With mixed emotions, they bid adieu to summer break and headed back to class Wednesday. The teachers, that is.
Students in the Kenai Peninsula Borough School District have a few more days of freedom, but the adults who teach them are back at work. Principals and secretaries started work earlier this month, and teachers reported for their first day Wednesday at what has become an annual institution, the districtwide in-service meeting (see related story, this page).
From Hope to Homer, Tyonek to Tustumena, teachers gathered Wednesday at Kenai Central High School and Kenai Middle School for information and inspiration.
This year, reading was the theme.
"We are all teachers of reading," said Superintendent Donna Peterson. "Not only are we all in this together, but we all heard the same message," she said. "The message was very clear, delivered well and accepted."
This year, for the first time, the meeting was recorded for broadcast on the Internet via the district's Web site. Late hires from as far away as Pennsylvania were able to "attend" the meeting from afar, she said.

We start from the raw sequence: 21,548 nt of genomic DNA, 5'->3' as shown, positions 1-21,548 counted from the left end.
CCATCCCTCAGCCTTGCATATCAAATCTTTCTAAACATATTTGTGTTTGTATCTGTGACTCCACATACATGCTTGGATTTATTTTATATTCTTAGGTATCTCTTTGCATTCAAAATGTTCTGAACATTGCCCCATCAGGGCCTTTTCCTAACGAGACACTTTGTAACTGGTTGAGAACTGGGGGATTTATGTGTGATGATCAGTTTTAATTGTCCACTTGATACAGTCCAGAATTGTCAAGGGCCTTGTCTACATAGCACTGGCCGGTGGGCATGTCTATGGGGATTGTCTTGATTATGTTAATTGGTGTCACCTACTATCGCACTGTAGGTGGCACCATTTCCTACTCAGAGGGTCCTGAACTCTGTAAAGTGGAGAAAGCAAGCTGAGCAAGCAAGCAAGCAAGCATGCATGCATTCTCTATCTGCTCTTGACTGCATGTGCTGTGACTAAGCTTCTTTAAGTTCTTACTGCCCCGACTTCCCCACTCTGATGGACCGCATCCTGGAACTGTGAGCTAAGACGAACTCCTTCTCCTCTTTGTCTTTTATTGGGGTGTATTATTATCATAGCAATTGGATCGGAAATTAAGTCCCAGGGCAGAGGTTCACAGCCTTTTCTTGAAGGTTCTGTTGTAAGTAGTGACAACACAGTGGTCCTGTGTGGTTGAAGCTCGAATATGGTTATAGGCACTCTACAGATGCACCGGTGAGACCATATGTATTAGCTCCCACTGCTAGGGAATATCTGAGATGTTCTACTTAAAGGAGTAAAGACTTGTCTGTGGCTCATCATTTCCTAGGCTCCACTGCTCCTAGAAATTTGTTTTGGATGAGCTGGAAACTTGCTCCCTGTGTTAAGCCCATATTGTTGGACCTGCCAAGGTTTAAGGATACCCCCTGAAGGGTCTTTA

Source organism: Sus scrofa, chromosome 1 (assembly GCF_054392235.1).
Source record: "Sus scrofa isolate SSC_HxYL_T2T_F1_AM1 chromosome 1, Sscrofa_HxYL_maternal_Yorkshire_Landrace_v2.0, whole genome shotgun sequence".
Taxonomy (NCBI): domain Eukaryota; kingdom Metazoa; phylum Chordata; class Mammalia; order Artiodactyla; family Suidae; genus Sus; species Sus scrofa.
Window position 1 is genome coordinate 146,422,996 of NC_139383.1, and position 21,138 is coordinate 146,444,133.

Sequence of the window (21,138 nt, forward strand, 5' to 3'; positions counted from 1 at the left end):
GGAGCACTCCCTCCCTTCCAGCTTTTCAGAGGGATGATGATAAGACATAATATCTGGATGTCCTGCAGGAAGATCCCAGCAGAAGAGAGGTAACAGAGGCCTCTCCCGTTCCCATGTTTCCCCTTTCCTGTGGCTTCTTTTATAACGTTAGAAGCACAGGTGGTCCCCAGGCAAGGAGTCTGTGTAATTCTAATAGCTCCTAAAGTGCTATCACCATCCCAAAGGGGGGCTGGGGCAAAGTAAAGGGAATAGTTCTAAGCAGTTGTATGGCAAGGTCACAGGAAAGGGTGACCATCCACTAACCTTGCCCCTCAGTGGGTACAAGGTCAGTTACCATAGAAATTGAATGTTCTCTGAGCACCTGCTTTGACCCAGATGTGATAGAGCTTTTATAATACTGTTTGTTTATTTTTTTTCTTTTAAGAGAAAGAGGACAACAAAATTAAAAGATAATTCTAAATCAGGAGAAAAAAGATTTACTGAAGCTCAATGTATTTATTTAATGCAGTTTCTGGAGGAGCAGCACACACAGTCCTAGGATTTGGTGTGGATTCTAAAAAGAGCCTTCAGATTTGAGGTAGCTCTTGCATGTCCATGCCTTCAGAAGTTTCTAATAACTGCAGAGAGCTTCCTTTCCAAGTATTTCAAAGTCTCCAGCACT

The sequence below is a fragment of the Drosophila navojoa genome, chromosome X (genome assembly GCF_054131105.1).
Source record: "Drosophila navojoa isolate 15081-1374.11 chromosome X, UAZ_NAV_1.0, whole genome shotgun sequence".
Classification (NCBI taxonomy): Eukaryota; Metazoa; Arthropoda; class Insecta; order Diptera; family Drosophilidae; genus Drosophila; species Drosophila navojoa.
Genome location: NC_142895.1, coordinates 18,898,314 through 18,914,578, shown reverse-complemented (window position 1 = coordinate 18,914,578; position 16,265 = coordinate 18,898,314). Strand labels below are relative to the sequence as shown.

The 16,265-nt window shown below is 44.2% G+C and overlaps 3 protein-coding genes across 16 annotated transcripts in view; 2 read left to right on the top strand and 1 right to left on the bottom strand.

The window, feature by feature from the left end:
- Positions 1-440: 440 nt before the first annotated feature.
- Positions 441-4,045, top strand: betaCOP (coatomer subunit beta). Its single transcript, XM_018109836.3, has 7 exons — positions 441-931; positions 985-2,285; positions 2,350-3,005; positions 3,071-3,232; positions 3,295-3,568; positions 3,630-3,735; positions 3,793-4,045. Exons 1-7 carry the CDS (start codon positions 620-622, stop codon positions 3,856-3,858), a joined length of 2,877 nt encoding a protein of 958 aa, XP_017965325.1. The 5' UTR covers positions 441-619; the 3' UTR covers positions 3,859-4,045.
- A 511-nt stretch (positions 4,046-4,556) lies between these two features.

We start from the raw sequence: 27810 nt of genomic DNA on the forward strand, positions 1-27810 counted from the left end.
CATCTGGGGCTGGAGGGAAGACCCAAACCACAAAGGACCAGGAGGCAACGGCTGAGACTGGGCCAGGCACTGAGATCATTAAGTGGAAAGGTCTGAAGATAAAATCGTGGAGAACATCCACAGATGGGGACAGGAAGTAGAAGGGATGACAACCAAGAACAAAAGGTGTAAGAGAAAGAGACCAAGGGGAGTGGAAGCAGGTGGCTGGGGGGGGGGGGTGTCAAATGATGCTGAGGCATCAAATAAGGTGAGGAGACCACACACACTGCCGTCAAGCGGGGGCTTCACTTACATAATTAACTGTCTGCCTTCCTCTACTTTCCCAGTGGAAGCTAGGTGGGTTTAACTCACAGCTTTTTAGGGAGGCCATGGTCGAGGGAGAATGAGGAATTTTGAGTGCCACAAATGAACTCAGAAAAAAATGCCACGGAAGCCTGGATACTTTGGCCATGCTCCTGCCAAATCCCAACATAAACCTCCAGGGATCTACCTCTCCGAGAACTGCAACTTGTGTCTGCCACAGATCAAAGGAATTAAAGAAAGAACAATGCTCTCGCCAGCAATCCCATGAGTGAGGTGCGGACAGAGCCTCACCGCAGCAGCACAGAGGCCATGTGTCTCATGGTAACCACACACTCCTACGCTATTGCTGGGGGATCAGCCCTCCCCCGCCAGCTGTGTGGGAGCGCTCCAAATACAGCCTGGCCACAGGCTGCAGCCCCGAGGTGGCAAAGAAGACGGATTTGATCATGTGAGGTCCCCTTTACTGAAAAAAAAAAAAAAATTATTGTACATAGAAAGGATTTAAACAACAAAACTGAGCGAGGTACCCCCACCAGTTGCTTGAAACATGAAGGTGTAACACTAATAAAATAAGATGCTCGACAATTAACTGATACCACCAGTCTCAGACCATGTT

The keynote speaker was educator Quality Quinn Sharp, who has been active in reading promotion projects in several states. And, yes, that is her real name.
"It has been a drag since the third grade," Sharp said.
The meeting was an opportunity for the district administration to outline changes and goals to all the teachers. It included information on district resources, meetings for teachers in each subject to review new curriculum, workshops on ways to enhance student learning, and training sessions mandated by state law.
The district used to conduct the meetings over several days in October, but has consolidated them into one day before school starts to be more efficient, Peterson said.
She challenged those people who criticize in-service training sessions as unnecessary and expensive.
The entire program cost the district less than $10,000. It is a chance for people to see they are part of the district and to learn from each other, she said.
"That cross-germination of ideas is priceless," Peterson said.
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